The loud speaker rang out in the town waking me up a little before 7:00am. It was in Spanish so I had no idea what the lady was saying, but it annoyed me none-the-less because it interrupted the few hours of sleep that I actually got that night! I asked one of the Spanish speakers in the group what the announcement was all about and why it was so important to make so early on a Sunday morning. She told me the lady over the loud speaker said, “There are only 2 people in mass this morning. If you are a really ‘christian’ you need to come to church.” I thought to myself, wow, that’s religion for you!

One of the reasons that there were so few people at mass was because the town had one of the most lively parties I’ve seen in a long time the night before. It went into the early morning hours. There were people drinking in the streets, passing out free food to anyone who wanted it (and just passing out in the streets), and celebrating. What were they celebrating you ask? They were celebrating the patron saint of their town who was moving houses. Every 6 months the saint moves houses and when he does the town vies to see who will have the honor to have the saint live with them for the next 6 months. Whoever wins this honor also has the responsibility to throw the whole village a party.

So, as part of this celebration they marched a statue of their saint through the streets. He was a Spaniard, dressed in a white fur coat and wearing big white cowboy hat with a huge white feather sticking out of it. Following the saint through the town was a big statue of Jesus unlike any other that I had seen. He was on the cross, but he had about 8 arrows (like arrows from a bow and arrow) sticking out of him. Not sure as to the significance there. It was so interesting to be in a place the knew the name of Jesus, but had absolutely no clue who he was. When Mexico was conquered by Spain they ‘adopted’ the Catholic religion. But it’s very unlike Catholicism here in the states or even in Europe. It’s Catholicism mixed with animism, paganism, and whatever other ism you want to throw in there – it was a pretty gross example of syncretism.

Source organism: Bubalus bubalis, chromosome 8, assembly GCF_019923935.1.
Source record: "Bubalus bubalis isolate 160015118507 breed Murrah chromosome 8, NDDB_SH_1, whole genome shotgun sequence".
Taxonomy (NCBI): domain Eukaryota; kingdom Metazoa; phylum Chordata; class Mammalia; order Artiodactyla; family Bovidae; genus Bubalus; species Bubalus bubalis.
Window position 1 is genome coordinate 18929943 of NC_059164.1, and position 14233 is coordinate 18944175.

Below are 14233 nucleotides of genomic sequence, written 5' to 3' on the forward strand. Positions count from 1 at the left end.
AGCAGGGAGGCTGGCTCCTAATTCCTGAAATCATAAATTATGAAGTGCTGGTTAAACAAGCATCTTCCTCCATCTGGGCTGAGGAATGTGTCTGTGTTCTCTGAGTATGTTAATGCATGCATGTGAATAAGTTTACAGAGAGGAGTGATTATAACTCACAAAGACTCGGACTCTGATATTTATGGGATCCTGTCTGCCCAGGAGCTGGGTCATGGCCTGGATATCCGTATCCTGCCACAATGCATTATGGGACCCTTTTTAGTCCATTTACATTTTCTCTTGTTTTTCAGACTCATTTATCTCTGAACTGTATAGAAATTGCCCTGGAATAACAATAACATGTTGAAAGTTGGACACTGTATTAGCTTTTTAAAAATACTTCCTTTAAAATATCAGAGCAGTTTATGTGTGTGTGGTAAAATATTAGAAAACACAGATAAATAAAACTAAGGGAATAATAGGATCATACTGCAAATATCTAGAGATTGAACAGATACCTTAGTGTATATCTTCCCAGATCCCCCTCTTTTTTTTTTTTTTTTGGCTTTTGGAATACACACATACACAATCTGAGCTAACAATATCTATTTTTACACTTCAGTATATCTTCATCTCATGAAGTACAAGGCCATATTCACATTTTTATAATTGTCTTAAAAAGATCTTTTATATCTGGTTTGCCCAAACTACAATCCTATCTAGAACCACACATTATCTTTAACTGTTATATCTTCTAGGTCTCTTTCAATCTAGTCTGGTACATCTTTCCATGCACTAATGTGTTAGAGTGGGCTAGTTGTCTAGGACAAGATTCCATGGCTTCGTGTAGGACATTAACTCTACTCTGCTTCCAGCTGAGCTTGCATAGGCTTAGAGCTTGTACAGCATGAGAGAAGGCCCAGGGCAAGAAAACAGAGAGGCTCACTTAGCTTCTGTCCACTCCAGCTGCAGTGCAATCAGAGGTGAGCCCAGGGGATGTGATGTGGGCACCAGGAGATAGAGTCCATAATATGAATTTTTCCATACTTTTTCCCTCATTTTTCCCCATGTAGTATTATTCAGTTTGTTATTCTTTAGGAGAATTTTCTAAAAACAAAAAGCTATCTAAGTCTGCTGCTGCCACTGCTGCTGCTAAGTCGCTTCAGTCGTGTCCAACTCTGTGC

Our time in Mexico was for me a great reminder of what religion is without Jesus. The people were oppressed and found little to no exhibited joy in their religion. They hated and persecuted people who were followers of Jesus Christ. They went to church because they had always gone and they were culturally expected to do so… but they had no idea who Jesus was. They had no relationship with him whatsoever.

My time in Mexico got me thinking. Has Christianity become more about religion than it has about Jesus? Am I going through the motions? Am I experiencing the joy and the life that He wants to give me? It’s probably funny to hear me say this (because I am a pastor), but I am just not a big fan of religion. But… being in Mexico and spending time in that village made me want Jesus all the more. It made me want to seek after him with everything I have and not come up short; settling for religion.

Part of this journey for me was reading Tim Keller’s book The Prodigal God while I was in Mexico. It was the perfect storm for me. I highly recommend the book! This week I start a series at theWELL call Losing My Religion… and Finding Jesus – it’s inspired by Mexico and the book… and the longing deep within my soul to know Jesus and ditch religion.